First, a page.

All About Kids

How To Help Teens With Their Pre-College Entrance Test Anxiety

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Here’s how to help our teens cope with their pre-college entrance test anxiety.

Many of our teens are moving on to the next stage in their lives: college. But to get into college, they’ll need to pass the big, bad college entrance test (CET). Despite all the reviewing they’ve done, there will always be that little voice in their head that pokes them with the possibility of failing. But here are some ways we can help our teens cope with their pre-college entrance test anxiety.

1. Encourage them to read books.

What makes the English part of a college entrance test so exhausting is the walls of text our teens will have to read. They’ll be reading short excerpts of old stories, journals, news clippings, and a variety of other things. Letting them read some books will help boost their confidence in comprehending the stories and excerpts given to them during the test.

2. Assure them you’ll love them no matter what college they get into.

A lot of us are UAAP fans and can be quite hardcore for our alma maters. There’s pride in being a full Blue Eagle family and there’s also some in being a whole line of Green Archers. But this kind of thing can cause unnecessary anxiety in our teens as it suddenly devolves into an “all-or-nothing” situation. Remind them that the important part is that they get into a college. Transferring can be dealt with later if they wish to transfer.

3. Let them choose their college courses.

A lot of times, we, parents, decide what our teens will major in. Unfortunately, it’s not that simple. Colleges have divisions in their course: one being an honor or quota course and the other being the regular ones. Some of the courses we demand they get into are also high in demand, adding more pressure onto them and creating unnecessary competition. Sometimes, it’s better we recommend one for them and then let them choose the rest. Colleges usually allow our teens 3 to 4 choices.

4. Don’t compare!

Filipinos love to compare but that’s just making things more toxic. It adds unnecessary pressure because it makes our teens want to make us proud so they can see us talk about them with that same pride. Focus purely on their efforts. Our teens don’t need to feel that they have another thing to contend for when they already know that they’re fighting around 10,000+ more students for only 2,000 slots during the college entrance exams.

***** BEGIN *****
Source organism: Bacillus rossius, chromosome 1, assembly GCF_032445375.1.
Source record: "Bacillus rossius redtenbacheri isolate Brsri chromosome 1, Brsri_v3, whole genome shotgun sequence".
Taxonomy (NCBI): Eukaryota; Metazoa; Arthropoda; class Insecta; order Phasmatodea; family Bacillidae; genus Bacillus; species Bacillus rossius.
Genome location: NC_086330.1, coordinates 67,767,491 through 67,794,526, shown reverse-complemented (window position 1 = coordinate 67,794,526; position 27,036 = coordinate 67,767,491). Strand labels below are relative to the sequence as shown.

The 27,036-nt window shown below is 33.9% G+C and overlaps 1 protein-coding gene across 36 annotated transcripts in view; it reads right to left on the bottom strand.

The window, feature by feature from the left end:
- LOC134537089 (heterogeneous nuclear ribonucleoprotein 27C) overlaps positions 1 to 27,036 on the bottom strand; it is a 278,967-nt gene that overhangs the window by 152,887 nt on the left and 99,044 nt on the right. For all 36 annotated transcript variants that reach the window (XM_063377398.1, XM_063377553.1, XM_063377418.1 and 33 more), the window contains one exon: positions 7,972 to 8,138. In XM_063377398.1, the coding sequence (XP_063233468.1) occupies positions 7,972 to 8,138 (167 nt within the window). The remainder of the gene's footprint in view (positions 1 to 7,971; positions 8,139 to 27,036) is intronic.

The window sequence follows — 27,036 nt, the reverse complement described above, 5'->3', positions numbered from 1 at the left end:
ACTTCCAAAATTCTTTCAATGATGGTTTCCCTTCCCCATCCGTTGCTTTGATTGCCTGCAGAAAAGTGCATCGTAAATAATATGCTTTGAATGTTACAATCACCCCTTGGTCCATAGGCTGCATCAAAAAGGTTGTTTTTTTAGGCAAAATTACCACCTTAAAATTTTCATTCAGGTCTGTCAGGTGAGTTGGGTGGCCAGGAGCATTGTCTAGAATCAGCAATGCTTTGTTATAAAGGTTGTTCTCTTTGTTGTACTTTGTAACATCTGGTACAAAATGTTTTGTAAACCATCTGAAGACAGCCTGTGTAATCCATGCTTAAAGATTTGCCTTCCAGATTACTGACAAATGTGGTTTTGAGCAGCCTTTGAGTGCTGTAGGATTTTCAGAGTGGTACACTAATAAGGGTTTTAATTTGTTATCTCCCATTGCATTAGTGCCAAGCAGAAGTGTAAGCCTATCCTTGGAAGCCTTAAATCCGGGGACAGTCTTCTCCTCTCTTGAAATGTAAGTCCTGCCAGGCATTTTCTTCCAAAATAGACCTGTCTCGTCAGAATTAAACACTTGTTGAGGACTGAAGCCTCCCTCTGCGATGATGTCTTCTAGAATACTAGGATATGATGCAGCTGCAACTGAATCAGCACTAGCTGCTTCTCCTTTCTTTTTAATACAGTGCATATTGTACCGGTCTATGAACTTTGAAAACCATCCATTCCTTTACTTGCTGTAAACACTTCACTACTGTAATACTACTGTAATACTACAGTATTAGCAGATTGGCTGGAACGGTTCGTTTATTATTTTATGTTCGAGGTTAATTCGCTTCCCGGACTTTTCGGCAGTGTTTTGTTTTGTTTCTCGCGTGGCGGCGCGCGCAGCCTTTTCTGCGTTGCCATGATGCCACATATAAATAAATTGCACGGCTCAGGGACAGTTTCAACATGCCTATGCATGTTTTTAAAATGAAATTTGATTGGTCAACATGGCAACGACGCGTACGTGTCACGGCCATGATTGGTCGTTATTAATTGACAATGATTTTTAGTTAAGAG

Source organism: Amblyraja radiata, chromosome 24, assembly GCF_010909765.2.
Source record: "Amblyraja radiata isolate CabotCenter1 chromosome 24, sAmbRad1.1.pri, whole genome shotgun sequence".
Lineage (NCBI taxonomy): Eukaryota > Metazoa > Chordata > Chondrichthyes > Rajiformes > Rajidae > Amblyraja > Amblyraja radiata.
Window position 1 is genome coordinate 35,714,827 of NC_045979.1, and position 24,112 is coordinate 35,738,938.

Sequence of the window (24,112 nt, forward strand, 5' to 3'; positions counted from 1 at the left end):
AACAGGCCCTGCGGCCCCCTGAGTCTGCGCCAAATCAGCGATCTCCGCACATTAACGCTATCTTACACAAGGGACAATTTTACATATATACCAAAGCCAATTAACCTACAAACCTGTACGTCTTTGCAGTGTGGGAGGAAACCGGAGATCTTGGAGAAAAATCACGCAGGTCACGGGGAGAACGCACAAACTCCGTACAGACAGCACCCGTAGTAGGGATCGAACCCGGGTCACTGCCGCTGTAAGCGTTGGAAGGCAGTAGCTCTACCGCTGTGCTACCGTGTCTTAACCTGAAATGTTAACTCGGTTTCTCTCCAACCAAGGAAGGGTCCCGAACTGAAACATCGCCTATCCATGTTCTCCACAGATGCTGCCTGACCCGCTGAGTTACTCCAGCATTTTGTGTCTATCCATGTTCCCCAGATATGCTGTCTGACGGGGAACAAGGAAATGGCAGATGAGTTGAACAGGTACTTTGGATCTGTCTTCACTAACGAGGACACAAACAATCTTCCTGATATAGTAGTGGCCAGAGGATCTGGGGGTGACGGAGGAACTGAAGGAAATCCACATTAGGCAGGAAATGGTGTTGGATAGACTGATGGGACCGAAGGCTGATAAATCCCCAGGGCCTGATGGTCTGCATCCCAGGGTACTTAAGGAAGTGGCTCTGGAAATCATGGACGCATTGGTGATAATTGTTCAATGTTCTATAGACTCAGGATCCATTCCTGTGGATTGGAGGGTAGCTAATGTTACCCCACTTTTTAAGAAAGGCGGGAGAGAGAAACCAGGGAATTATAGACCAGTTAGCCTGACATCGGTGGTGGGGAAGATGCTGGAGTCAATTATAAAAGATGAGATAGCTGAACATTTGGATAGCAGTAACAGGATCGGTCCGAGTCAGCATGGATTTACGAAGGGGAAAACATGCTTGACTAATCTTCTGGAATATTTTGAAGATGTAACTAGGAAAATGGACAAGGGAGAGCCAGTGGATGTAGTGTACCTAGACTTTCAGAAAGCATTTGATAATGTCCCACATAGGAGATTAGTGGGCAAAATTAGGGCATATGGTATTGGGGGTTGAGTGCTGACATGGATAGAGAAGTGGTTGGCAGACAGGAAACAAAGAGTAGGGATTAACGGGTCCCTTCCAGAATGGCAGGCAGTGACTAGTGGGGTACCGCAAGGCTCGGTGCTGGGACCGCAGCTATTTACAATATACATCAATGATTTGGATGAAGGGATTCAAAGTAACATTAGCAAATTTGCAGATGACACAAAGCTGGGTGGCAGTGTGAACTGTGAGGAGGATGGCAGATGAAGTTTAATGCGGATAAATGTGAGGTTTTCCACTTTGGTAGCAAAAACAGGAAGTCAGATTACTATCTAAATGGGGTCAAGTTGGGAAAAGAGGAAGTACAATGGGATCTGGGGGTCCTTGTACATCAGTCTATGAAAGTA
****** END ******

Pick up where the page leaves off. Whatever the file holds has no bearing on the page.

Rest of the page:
5. Respect their wishes.

It’s hard to respect our teens’ wishes especially when it goes against tradition. But remember, we were once like them. We forced ourselves to go to the family reunion even though there were some parts of the Math we were confused with right before the college entrance test. We certainly didn’t like dragging our feet to those events and did it out of obligation — something easily spotted by relatives which may cause more drama.

Repeat after us: “Not your teens’ parent, no opinion.” No relative has a right to squawk and call your teens rude when they’re desperately trying to jump over the hurdle to make it into college.

6. Engage in little forms of affection (i.e. hugging).

When teens are stressed, they sometimes regress back into being children. They become a little more clingy because they’re scared and confused. The idea of flunking the college entrance test and disappointing us causes our teens to suffer a terrifying amount of anxiety. Sometimes, words need not be said. All it takes is a little hug to help them get back on their feet.

7. Don’t discriminate between colleges.

We know that each college has its specialty but that doesn’t stop us from discriminating against the other colleges. Some of us have persistent and strong biases against other colleges because of their past reputation. But if those biases are voiced out, our teens might find themselves cornered because they’ll see that college is not an option.

8. Assure them that they won’t go to the testing area alone.

Some teens are more prone to getting lost than they should. As if that wasn’t anxiety-inducing enough, it’s also being in a sea of people with no familiar faces. It may be silly but accompanying our teens on the day of the college entrance test to the testing area can help soothe them. There are restaurants or malls nearby to stay for a few hours so that if something goes wrong, we’ll respond right away. UP and Ateneo have UP Town Center, La Salle has Robinsons Ermita, and UST has a few coffee shops nearby — there’s always a nesting place in the area.

And if you can’t go, grab one of their cousins to go with them. Preferably someone who is an alumna/alumnus of the college so they know the area. Just don’t forget to treat that said cousin with pizza, milk tea, or snacks for the trouble.

9. Memorize the map on where to go.

While dealing with their pre-college entrance test anxiety, our teens will forget to find a map of where to go. Although it’s a test of their independence, it’ll be good for us to know where it is, too. That way if Grab or Angkas can’t get to them, we can. We will never, ever, leave our teens stranded no matter where they are.

Our teens need support, not pressure.

Although we try to regale our teens with stories about our college years, it sometimes doesn’t help. What happened 20 or 30 years ago will certainly not apply to them, especially after the pandemic. So instead of saying, “You need to pass (insert college here)!” to our teens, tell them this: “No matter what college you end up in, what matters is you made it. We can deal with the details later.”

More about teens and academics:

Looking AHEAD with Rossana Llenado
5 Scary Signs of Academic Pressure Found in Kids
8 Reasons Why Some Parents Are Grade-Conscious